A national anthem should express the common values, traditions, history and worldview of the nation it belongs to. National anthems are often hymns or marches, performed before a sporting event or national gathering to arouse a sense of togetherness. No national anthem is a perfect representation of its country, and there is rarely a broad consensus about which values really define a nation’s character. But most countries can at least agree on the language their anthem will be sung in. The German national anthem is sung in German. The French national anthem is sung in French. The Swiss national anthem? It’s a bit more complicated.
As with Canada (two national languages), South Africa (eleven national languages), and a slew of other countries, the linguistic diversity within Switzerland can lead to tension concerning the issue of a common national anthem. Let’s explore the complicated history behind Switzerland’s current national anthem and its lyrics — including recent initiatives to find a new one.
History of the Swiss national anthem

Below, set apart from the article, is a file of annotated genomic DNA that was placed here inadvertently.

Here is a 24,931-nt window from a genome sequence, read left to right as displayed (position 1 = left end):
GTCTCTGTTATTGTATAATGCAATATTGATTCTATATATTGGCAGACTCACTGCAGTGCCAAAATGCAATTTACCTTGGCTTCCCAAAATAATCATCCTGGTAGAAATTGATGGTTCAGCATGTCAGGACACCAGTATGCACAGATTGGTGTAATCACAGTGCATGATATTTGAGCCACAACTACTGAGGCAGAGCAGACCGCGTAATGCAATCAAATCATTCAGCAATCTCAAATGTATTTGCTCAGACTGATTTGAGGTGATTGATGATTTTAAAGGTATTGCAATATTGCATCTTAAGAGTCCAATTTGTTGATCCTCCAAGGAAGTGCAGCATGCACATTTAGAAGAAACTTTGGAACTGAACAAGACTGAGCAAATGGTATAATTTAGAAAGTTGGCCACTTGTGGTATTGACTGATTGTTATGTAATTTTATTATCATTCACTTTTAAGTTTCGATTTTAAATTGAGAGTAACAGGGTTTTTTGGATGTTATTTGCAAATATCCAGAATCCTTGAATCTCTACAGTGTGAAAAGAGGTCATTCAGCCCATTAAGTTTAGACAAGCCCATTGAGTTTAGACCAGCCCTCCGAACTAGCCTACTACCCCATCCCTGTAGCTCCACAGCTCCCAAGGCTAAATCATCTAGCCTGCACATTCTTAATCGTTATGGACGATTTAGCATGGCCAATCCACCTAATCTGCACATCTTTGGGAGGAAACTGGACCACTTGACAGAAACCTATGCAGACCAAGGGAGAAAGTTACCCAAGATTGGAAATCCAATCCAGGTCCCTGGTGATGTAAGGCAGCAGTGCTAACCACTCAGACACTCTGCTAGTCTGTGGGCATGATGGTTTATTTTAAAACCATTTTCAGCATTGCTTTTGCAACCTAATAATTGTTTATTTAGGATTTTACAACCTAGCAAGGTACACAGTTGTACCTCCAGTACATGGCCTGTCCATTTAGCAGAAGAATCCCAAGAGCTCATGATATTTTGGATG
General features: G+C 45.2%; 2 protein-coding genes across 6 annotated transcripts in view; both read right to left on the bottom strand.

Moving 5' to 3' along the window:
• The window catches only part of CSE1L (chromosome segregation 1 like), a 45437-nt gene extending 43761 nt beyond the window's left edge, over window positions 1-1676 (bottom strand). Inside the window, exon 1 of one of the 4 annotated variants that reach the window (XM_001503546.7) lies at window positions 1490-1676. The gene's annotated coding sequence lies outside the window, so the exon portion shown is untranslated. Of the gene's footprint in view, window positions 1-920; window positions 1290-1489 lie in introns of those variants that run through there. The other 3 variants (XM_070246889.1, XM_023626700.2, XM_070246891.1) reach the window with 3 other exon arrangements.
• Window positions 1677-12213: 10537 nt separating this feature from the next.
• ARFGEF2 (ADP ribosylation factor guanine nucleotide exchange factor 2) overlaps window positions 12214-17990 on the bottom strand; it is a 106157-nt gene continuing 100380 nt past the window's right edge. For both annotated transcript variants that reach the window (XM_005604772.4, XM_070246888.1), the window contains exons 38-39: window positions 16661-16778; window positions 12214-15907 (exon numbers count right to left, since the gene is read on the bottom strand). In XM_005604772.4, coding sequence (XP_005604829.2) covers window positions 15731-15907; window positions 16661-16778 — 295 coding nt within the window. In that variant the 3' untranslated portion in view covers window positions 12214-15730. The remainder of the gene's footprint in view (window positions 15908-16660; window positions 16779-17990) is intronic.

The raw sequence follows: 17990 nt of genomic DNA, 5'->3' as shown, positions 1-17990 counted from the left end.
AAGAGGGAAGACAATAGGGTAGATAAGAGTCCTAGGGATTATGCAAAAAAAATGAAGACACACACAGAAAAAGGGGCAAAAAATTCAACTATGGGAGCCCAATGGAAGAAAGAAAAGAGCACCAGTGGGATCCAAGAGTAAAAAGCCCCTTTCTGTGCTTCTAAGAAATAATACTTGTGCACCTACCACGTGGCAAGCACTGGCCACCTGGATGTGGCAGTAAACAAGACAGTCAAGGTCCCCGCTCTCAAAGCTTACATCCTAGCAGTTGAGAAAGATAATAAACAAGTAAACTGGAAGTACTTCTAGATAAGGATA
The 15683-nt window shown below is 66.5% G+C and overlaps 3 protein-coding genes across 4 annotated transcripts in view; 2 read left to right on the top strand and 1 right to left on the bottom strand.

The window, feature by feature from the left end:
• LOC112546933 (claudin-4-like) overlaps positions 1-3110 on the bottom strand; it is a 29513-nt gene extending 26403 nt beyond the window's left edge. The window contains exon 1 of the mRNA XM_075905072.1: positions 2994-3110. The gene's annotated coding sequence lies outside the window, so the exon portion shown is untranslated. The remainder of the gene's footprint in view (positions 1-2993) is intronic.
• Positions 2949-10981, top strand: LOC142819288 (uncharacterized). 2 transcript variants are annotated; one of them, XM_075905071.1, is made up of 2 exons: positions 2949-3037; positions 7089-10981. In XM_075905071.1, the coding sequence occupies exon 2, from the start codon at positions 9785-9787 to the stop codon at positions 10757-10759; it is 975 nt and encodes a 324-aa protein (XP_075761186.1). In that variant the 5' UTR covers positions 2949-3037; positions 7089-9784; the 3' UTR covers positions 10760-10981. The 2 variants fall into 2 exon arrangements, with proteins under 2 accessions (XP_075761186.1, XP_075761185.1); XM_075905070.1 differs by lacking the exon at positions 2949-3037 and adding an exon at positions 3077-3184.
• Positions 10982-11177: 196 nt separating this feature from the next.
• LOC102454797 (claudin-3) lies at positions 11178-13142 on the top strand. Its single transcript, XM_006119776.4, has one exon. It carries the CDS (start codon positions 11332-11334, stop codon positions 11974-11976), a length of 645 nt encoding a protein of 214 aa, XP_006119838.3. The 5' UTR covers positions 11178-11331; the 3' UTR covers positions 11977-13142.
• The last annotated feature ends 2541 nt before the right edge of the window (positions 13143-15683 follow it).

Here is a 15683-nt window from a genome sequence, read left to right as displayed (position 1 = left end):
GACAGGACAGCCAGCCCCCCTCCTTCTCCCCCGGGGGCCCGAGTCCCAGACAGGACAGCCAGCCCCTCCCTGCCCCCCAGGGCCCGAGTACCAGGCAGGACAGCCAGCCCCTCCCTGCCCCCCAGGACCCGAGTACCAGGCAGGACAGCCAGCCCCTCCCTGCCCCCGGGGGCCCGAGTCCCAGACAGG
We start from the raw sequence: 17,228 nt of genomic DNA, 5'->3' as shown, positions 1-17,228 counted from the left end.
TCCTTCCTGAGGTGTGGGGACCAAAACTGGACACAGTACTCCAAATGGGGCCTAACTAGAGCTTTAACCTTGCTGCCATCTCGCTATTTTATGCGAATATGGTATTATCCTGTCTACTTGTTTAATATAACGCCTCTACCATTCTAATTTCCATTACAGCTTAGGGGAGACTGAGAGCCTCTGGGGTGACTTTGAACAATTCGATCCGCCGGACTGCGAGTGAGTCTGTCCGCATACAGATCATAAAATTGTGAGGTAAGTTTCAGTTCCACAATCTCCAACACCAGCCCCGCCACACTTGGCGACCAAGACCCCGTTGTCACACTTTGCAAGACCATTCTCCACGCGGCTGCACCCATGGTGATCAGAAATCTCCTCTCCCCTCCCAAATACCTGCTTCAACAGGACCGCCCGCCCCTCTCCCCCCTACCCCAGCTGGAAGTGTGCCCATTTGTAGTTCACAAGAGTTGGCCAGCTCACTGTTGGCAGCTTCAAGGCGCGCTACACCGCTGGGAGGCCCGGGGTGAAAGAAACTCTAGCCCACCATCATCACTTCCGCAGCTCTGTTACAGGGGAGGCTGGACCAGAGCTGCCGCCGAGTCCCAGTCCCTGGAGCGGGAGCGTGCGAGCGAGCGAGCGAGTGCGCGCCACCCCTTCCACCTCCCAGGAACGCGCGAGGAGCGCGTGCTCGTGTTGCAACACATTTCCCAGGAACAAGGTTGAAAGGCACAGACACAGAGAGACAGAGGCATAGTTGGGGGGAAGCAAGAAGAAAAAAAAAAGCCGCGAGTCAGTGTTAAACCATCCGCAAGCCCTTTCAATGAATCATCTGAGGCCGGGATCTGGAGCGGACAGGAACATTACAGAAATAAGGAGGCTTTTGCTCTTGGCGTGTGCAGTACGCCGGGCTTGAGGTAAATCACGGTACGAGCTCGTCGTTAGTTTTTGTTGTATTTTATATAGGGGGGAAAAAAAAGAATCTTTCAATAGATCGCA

The first Swiss anthem
Official national anthems are quite a modern phenomenon, having evolved out of an older European monarchic tradition of royal anthems. As a result, most countries did not have an established national anthem before the 20th century. Some countries had no official anthem until very recently and had to adopt a temporary national anthem for international events like football matches and the Olympic Games. Norway, for instance, only adopted an official anthem in 2019.
The patriotic song “Rufst du, mein Vaterland” (“Call’st thou, my Fatherland”), composed by Johann Rudolf Wyss, was adopted as a de facto national anthem by Switzerland in the mid-19th century. Originally sung in Swiss German, it was later translated into French, Italian and Romansh (the other national languages of Switzerland).
You are probably familiar with the tune of “Rufst du, mein Vaterland,” because it has the same melody as the British anthem “God Save the King” as well as the national anthem of Liechtenstein and the royal anthem of Norway. Other countries have also used this tune, including Imperial Germany and Imperial Russia.